of the 1001 Nights. Arabic manuscript dating back to the 14th century from Syria, kept at
Bibliothèque Nationale, Paris 13
13 http://en.wikipedia.org/wiki/File:Arabian_nights_manuscript.jpg / Author unknown.
Nowadays the Tales are considered to be one of the most famous fairytale books and belong to classic literature. In
ancient times, the city of Samarqand must have been so famous all over Central-Asia and Far East, that the cities
name is eternalized in the Tales, quite at the beginning of the Tales: One of the key persons of the frame story is
Shah Zaman or Schazzenan, “Sultan (King) of Samarkand” (Samarcand). He is the brother of Shahryar (also Shariyar,
Shaharyar etc.), a fictional Persian Sassanid King who is told stories by his wife Sheherazade (also Šahrzad or
Upon the discovery of papermaking the Persian version was probably written down in the 9th century and was
translated into Arabic language in 10th century. A book titled Fihrist of the Muslim scholar Muhammad bin Is'hāq al-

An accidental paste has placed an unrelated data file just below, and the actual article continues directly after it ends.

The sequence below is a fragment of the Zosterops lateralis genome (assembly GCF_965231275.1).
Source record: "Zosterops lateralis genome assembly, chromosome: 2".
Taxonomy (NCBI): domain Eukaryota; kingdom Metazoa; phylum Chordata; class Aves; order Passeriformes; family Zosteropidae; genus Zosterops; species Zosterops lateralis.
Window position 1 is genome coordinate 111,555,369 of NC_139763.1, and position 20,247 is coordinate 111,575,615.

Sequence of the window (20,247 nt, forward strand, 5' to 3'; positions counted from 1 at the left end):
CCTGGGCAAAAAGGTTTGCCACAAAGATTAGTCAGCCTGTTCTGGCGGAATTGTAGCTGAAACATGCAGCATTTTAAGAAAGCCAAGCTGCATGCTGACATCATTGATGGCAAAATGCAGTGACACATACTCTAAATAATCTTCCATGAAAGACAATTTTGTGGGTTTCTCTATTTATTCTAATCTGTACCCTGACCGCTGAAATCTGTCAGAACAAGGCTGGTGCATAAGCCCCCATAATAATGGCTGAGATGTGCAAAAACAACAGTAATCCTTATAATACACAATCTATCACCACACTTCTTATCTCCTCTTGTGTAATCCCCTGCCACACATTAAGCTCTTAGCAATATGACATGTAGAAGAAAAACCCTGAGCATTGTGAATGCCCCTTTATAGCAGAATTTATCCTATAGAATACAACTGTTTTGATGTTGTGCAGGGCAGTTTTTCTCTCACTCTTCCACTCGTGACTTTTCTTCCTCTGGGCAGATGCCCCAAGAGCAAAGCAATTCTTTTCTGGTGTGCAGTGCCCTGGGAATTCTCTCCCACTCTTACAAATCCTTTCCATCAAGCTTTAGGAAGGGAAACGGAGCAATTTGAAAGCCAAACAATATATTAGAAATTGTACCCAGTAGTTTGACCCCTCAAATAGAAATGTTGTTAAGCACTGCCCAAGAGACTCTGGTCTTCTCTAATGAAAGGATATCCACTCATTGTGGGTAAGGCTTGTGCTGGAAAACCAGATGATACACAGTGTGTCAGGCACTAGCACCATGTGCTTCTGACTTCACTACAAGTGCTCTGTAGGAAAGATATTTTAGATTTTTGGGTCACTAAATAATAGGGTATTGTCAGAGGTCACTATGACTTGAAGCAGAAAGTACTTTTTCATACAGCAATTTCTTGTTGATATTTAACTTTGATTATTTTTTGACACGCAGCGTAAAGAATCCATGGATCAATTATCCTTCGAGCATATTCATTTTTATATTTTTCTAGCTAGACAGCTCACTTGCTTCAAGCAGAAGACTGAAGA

Nadim is a huge Index of the books in all nations, Arabs and non-Arabs, existing in Arabic language and/or script, in
every field of knowledge (appeared in 936 AD). The Tales of 1001 nights are mentioned in that Index.
The earliest edition titled Arabian nights did not contain all the stories included in today’s editions. Over the
centuries the number of tales grew considerably, being enriched by folk tales and/or legends from different
countries, mostly of Persian and Arabic origin, such as the Tale of Caliph Harun al-Rashid. Other stories came from
Egypt. Even the French author Antoine Galland added some oriental stories at the moment when translating the
Tales for the first time, such as Ali Baba and the Forty Thieves. That first European edition was published 1704 in
France. The Tales were translated into every global language and continue to delight all generations.
Part of an Uzbek Suzani, a traditional handicraft product. The pomegranate is symbol
of good luck and fertility, same as in al-Andalus, the Moorish Spain. The name of the
city of Granada (Andalusia/South of Spain) comes from the Spanish word for
Madrasa Nadir Devonbegi, Square Lyabi Hauz, Bukhara
A direct connection between Silk Road, Uzbekistan and al-Andalus
cannot be denied. Without the Silk Road’s function as a means of
transport for knowledge and discoveries, without Sogdians
dynamic cooperation to strongly promote the trade on Silk Road
in ancient times, the cultural development of the World would
have been considerably delayed.
Even today, the Uzbek part of the Silk Road still fullfills part of its